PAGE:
It’s not easy running a law practice—especially for solo and small firm lawyers. One reason it’s so hard for lawyers to run their firms effectively and efficiently is because this is a topic that wasn’t covered in law school. As part of their legal training, lawyers learn primarily about substantive law, with very little attention given to the ins and outs of managing a law firm. This means that when lawyers make the decision to hang a shingle, they’re usually unprepared and often struggle with law practice management issues.
Fortunately, there are resources available to help you get a handle on running your law firm. No matter what topics you’d like to learn about, there are webinars, CLEs, and books available to get you on the path to success. If you just take the time, you can learn about all aspects of running your law firm, whether it’s choosing legal technology, bookkeeping and trust accounting, or even managing employees.
For example, if hiring the right employees is something you constantly struggle with, there are books that can help, such as the recently published second edition of Effectively Staffing Your Law Firm (ABA, 2017), edited by jennifer j. rose. This book covers everything you need to know about hiring and firing staff and everything in between. Each chapter is written by experts, most of whom are attorneys themselves, who guide you through the process of staffing your law firm for the long term.
This 250+ page book includes 24 chapters that cover a diverse range of topics, from choosing whether to hire part-time or full-time staff, deciding when and how to outsource work in lieu of hiring staff, tips on managing your employees effectively, advice on delegating effectively, a road map for disciplining and firing employees, and much, much more.
Editor jennifer j. rose sets the tone of the book in the forward by emphasizing the importance of law office staff and the vital role they play in the success of a law firm:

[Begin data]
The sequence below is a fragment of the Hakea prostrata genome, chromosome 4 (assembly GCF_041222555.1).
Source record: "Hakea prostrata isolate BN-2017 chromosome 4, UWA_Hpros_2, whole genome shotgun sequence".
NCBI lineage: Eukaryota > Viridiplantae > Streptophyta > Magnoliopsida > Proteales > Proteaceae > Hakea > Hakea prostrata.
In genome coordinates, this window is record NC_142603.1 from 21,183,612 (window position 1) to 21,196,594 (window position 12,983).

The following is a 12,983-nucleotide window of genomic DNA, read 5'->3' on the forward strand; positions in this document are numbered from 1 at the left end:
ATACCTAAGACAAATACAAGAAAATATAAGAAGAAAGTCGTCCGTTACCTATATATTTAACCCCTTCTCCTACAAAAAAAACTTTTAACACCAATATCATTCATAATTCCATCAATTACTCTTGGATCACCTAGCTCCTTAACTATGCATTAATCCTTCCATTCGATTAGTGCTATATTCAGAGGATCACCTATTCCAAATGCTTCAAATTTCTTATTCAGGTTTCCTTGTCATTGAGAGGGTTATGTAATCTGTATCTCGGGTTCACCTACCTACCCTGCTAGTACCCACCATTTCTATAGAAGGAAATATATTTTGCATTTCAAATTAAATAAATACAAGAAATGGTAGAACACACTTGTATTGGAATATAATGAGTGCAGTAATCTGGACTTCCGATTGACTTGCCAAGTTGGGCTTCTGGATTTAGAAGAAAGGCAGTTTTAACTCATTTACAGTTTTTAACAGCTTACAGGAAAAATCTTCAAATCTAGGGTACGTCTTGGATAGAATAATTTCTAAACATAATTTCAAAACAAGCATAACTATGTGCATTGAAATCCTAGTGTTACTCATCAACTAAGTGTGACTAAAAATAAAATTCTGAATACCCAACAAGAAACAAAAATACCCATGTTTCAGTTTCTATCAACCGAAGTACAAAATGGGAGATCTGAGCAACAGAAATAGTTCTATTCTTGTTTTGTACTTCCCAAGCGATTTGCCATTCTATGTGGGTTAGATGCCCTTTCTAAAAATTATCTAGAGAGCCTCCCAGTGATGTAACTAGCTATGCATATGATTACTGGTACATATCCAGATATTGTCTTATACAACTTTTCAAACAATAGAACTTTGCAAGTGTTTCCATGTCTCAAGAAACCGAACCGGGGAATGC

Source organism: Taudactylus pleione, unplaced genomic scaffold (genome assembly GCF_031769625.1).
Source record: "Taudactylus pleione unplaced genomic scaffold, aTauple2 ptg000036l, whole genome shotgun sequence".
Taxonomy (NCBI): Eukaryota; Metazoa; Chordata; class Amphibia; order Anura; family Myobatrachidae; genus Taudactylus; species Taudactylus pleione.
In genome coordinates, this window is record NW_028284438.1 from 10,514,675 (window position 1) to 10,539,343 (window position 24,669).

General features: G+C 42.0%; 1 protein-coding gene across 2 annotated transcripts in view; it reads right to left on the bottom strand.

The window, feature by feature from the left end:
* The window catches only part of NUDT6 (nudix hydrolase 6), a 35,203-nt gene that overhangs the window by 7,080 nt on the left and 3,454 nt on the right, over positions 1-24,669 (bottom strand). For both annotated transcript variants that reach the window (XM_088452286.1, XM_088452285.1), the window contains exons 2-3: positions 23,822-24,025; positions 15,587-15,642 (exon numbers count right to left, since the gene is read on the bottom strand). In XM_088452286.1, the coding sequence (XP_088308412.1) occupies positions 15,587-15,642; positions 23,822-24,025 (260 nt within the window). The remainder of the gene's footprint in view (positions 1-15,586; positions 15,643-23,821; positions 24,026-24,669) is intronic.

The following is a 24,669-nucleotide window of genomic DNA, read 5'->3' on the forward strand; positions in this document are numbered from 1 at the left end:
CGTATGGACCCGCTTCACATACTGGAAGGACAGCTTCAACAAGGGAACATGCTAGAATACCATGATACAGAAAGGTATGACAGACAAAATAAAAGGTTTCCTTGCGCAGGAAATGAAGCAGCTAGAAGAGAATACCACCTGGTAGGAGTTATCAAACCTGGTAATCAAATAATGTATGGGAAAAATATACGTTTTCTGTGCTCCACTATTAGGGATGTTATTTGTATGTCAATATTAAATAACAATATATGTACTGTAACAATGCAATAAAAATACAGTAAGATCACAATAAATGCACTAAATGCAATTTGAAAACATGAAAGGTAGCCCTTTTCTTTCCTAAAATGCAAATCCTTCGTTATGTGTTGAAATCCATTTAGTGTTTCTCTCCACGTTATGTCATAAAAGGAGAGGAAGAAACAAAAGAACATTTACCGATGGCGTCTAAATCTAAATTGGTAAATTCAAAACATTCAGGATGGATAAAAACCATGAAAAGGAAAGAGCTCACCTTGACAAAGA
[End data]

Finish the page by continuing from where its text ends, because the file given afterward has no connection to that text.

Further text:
Every lawyer in a solo or small firm likes to think that only those who’ve taken the oath and been admitted to the bar are at the helm, but the reality is that the engine driving the office is the staff. The first point of contact many clients have with a lawyer can be the voice on the telephone or the receptionist—the face of the law office. The back-office toilers are who make it all happen.
From there she launches into the nuts and bold of the book, with Part I, which is directed at solo lawyers and provides advice on time management for law firms that have no staff at all. Part I also provides guidance on deciding when it’s time to either hire an employee or outsource some aspects of administrative work.
The concept of outsourcing is addressed more fully in Part II, and less permanent options such as renting, outsourcing, or sharing staff are discussed, including the factors to consider when making these decisions and then implementing them.
Next, Part III addresses the many challenges faced by small firm lawyers throughout the employee life cycle. This section makes up the bulk of the book and consists of nine chapters covering the ins and outs of managing law firm employees. Whether you need help with the hiring process, supervising and encouraging support staff, motivating employees, or delegating effectively, you’ll find it all in this section.
Then, in Part IV you’ll learn about issues unique to managing paralegals and legal assistants. From practicalities to the ethical conundrums, you’ll find a vast array of information on working with, and getting the most from, these employees.
In Part V, the more mundane, but nevertheless important, administrative issues are covered. You’ll read about the importance of technology policies, addressing workplace security issues, how to handle problem employees, when to make the difficult decision to fire employees, and more.
And, last but not least, in Part VI the always-important employment law issues are covered. Federal employment regulations are discussed in depth, as are wage and hour requirements.
The bottom line: This well-written, authoritative guide is a must-have for busy solos and small firm lawyers. It’s a great resource that fills the knowledge gap most lawyers have when it comes to hiring and managing employees. And, most importantly, knowing that you have the answers to every employment issue you might encounter right at your fingertips means you’ll have one less thing to worry about, which will let you focus on what you do best: representing your clients.
Edited by jennifer j. rose
2017, 296 pages, 6 x 9, paperback